Chinese state media on Saturday (21 January) warned the country to prepare for the worst, while also hoping for the best under Donald Trump's presidency. It expressed doubt about the Republican's ability to manage the Sino-US ties and cautioned Beijing to brace for "dramatic changes" to the bilateral policies.
The state-run newspapers' comments came in reaction to Trump's inaugural speech where he vowed to "make America great again" and accused foreign countries of stealing American jobs. While the new president did to take China's name exclusively, he said in a defiant tone that Americans are devastated because of outsourcing of jobs abroad.
"Frictions between the US and its allies, and trade tensions between the US and China seem inevitable within the four years ahead," the Global Times said in its editorial.
The Communist Party's mouth-piece, which is often known to strike a nationalistic tone, confidently opined that Trump's government would "ignite" many "fires" on its front door and around the world and that China has to wait to see when its turn would come.
However, its sister paper, the People's Daily, in its front page commentary of the overseas edition, said China could hope for the best under new administration in the White House. It said the two sides should not try to force each other into compliance, instead work together to achieve a win-win cooperation to manage their disputes amiably.
"The new US government should realise that it's normal for these two great countries to have problems and disagreements. What is crucial is to control and manage disputes and find a way to resolve them. China hopes the inauguration of the new US president can be a new starting point for the development of China-US ties," the paper said.
"The stable and healthy development of relations accords with the interest of both peoples, and is the common expectation of the international community," it added.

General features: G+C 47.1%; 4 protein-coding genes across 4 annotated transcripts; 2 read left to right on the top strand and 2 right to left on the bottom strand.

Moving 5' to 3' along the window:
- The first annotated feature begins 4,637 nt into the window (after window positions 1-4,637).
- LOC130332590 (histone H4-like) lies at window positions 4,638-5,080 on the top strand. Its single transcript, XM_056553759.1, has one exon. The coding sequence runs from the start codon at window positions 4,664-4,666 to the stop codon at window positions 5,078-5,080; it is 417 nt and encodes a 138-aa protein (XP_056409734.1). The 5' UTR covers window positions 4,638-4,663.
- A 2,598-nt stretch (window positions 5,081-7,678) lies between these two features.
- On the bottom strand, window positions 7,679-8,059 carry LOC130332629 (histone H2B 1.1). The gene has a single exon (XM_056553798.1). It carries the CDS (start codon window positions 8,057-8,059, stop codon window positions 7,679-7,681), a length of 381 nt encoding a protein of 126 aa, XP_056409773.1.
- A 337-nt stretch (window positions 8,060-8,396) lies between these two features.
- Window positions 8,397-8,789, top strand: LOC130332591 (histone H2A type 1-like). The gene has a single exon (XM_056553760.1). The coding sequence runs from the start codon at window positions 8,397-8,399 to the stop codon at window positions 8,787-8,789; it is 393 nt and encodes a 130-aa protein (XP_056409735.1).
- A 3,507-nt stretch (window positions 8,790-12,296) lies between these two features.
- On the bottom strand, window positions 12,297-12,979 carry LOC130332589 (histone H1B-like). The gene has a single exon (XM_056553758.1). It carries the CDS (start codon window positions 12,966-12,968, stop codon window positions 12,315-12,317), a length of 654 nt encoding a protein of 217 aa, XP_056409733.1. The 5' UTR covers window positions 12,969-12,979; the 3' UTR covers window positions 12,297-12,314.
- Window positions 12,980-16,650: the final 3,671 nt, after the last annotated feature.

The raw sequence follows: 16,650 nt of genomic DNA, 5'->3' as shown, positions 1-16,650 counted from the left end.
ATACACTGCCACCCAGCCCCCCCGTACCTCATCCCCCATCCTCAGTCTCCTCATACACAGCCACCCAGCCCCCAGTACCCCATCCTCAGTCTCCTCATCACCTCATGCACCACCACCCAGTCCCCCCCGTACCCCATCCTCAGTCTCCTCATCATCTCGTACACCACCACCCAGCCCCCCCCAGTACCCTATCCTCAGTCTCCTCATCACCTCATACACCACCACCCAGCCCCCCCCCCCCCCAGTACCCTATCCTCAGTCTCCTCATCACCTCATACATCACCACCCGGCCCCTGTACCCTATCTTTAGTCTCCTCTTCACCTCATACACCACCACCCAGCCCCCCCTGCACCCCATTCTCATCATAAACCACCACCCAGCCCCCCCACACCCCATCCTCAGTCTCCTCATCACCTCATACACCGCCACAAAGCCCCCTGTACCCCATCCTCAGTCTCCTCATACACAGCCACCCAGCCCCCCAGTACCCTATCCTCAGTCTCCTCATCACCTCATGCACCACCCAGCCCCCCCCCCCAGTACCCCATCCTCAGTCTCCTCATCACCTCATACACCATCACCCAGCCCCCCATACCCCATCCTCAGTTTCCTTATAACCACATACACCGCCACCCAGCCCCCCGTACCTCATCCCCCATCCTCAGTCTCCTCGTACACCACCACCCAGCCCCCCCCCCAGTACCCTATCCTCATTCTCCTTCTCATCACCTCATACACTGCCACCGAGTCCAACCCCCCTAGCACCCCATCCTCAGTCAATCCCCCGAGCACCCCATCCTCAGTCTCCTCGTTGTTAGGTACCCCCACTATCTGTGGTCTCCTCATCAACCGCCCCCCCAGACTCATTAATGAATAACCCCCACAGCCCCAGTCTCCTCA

The Global Times also took a dig at how Trump had made a number of "lofty promises" during his inaugural speech but gave fewer details on how plans to carry them out.
"It remains to be seen if he can keep his ambitious promise throughout his term – correcting the domestic and foreign policies and the world order he believes to have strayed off track," the paper said.
The commentary also stated that Trump is yet to formulate a China policy and that it will hinge on how well the president understands the overlapping interests of the world's two biggest economies. It will also determine whether he will be motivated enough to make changes to the existing structure with force, it said.
Analysts believe Beijing should also be prepared for the worst. Pang Zhongying, a scholar from Renmin University in China, said the communist country needs to engage in some "worst-case scenario planning" while Trump holds the fort in Washington.
"The confrontation between China and the US will likely not be focused on ideological aspects, but has moved to the economic front," Pang told the South China Morning Post.
He added that a trade war between the two sides seems to be "inevitable".